The good news: Clint Eastwood never once addresses an empty chair in his latest movie.
Even better news: the closest the movie comes to presidential politics is that it’s about baseball, which has been known to have sitting Presidents throw out the first pitch at the start of a Major League season.
“Trouble With the Curve,” a film that holds no surprises but offers much pleasure in its performances, stars Eastwood as Gus Lobel, an aging scout for the Atlanta Braves. He was widowed years ago and has a patchy relationship with his only child, Mickey (Amy Adams), who was named after Mickey Mantle, the legendary Yankee slugger.
Mickey is am ambitious lawyer and up for a partnership with her Atlanta law firm so she’s none too enthusiastic when her father’s boss (John Goodman), who’s also his best friend, urges her to join Gus on a road trip through North Carolina to scout a promising hitting prospect (Joe Massingill). The pal fears that Gus’ job is on the line and suspects that his eyesight isn’t what it once was.
Also read: Clint Eastwood's Chair Speech Could Boost 'Trouble With the Curve' Box Office
Over the course of several days on the road and at minor league ball parks, father and daughter bicker and bait each other, learn each other’s secrets and frailties, and inevitably grow closer. Mickey also begins a tentative romance with Johnny Flanagan (Justin Timberlake, who’s improving as an actor), a former pro pitcher now working as a scout for the Boston Red Sox.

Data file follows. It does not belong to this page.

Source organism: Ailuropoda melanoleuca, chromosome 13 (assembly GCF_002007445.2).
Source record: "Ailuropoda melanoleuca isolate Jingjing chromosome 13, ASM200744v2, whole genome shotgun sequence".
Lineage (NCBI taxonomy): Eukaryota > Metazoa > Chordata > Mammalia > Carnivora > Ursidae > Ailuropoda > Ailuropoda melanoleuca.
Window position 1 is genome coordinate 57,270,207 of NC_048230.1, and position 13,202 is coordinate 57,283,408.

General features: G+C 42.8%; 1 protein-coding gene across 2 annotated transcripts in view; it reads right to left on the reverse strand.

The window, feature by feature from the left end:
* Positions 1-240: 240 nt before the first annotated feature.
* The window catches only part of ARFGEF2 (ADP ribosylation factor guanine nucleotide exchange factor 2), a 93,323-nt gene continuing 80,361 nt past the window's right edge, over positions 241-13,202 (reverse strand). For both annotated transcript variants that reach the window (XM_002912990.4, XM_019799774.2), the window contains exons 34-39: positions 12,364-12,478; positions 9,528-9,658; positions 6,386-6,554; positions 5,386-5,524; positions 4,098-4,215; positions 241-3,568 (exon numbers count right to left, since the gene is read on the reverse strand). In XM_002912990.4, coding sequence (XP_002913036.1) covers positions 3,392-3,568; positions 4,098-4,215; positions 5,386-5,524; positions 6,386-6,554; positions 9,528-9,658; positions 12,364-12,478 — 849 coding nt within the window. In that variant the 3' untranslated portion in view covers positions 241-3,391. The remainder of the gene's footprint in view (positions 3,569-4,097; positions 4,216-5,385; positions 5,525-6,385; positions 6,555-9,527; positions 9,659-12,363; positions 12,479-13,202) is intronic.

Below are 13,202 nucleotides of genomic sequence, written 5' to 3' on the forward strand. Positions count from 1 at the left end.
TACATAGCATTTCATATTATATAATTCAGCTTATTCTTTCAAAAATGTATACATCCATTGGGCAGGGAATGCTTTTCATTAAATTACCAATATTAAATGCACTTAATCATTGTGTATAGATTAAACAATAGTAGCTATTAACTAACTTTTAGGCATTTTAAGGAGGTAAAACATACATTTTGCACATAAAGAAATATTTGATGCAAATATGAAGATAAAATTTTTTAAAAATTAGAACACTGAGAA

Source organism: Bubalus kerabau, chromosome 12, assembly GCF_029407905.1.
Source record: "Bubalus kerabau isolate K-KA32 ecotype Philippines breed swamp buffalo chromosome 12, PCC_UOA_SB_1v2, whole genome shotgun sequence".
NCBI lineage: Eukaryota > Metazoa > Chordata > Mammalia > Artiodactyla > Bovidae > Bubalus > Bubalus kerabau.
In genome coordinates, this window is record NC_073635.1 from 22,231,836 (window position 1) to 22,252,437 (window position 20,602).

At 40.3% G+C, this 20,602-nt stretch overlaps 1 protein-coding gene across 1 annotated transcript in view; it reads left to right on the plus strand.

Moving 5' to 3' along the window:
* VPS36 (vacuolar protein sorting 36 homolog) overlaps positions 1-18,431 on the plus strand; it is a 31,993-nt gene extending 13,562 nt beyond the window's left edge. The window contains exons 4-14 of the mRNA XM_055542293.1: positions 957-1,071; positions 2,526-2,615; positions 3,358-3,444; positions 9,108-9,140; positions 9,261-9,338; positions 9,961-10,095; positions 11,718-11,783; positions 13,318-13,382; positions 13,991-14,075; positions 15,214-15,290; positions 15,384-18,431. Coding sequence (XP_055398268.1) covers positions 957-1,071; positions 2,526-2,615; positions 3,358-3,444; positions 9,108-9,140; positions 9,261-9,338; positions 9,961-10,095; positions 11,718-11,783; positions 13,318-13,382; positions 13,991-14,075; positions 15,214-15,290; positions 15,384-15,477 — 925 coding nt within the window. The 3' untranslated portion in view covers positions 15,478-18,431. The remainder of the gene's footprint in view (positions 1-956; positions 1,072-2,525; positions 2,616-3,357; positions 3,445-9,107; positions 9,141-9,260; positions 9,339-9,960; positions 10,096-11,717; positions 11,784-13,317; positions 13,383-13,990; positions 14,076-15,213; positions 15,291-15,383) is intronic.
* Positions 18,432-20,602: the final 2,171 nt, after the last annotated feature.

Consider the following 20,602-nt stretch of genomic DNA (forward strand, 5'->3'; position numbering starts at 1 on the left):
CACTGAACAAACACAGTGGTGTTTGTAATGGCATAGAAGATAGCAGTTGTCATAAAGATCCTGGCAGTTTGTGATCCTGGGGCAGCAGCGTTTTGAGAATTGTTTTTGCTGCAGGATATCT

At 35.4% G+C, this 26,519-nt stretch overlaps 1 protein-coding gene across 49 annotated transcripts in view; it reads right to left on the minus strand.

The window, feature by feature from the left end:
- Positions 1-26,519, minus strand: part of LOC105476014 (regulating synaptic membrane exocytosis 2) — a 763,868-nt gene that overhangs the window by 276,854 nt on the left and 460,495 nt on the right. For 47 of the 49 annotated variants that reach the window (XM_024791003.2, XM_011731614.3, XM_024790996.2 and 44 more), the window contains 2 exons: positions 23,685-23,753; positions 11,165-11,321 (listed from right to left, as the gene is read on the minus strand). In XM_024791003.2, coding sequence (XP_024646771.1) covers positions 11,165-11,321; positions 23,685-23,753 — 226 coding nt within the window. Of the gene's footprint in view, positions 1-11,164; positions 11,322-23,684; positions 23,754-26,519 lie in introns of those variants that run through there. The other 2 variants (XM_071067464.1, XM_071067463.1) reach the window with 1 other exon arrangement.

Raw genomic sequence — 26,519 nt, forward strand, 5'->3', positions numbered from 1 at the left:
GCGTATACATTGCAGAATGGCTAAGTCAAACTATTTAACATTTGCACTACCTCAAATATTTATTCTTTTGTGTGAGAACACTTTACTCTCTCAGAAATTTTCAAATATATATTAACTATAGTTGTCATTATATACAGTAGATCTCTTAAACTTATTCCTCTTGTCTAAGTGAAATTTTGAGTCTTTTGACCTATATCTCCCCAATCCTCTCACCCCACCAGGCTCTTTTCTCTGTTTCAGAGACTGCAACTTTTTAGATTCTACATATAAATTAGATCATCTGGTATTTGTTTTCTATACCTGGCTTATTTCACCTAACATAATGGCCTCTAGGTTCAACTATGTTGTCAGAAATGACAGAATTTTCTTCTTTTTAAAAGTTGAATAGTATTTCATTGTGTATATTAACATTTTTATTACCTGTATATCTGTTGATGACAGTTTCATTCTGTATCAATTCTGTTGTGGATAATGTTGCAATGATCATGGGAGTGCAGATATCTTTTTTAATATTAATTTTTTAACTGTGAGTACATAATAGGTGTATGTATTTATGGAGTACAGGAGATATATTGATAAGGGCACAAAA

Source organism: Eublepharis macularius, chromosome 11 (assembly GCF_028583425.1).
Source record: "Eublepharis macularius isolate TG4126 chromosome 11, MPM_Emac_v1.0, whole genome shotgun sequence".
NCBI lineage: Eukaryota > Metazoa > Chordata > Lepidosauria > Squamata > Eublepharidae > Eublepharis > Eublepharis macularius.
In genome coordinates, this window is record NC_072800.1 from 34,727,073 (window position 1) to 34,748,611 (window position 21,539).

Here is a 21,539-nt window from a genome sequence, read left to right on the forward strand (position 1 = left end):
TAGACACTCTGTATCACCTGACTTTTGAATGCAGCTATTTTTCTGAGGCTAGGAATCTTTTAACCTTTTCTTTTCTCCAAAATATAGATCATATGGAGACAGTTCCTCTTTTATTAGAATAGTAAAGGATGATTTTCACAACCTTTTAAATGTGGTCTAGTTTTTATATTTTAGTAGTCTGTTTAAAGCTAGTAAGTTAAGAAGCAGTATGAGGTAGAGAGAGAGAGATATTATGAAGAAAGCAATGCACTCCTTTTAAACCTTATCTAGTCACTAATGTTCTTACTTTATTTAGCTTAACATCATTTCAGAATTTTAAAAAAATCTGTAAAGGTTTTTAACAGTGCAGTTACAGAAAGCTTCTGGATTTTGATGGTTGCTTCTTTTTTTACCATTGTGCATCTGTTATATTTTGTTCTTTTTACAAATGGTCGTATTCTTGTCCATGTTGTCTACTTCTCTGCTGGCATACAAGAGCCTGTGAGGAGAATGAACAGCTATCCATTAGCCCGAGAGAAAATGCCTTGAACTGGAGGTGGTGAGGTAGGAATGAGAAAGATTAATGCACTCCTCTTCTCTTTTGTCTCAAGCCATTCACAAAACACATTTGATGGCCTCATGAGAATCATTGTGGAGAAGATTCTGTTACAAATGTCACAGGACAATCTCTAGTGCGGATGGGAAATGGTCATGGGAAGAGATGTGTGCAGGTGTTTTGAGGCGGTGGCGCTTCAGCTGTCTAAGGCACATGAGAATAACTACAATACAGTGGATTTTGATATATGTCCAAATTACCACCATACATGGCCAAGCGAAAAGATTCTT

As scripted by newcomer Randy Brown and directed by Robert Lorenz, a longtime producer and assistant director for Eastwood, “Trouble” is an old-fashioned movie, grounded in character and storytelling.
Much like a pitcher who signals ahead of time what he’s going to throw, the movie is pretty obvious in laying down with a thud early on the paving stones for several late-breaking plot developments. Put it this way: nothing that happens in “Trouble” comes out of left field. All that really separates the film from a TV movie is its A-level cast. But with Eastwood and Adams working off each other, one just sits back and enjoys.
Looking grizzled and projecting a whiff of incipient frailty, Eastwood essentially reprises his cranky, growling tough guy from "Gran Torino," the 2008 film that marked his last time he was in front of a movie camera. His Gus is a cranky codger with heart, which is the best kind.
Adams takes the most clichéd of scenes in “Trouble” and make them genuine. She radiates humanity and realness. Contrast her work here with her recent steel-hard intensity in “The Master” and it’s obvious that she’s the real deal; one looks forward to many more extraordinary performances to come.
In the end, “Trouble” is too pedestrian and predictable to score a critical home run, but the stellar performances and warm story make it a solid double. Heck, if viewed under the right conditions (plenty of popcorn and no crying babies), it could even stretch into a triple.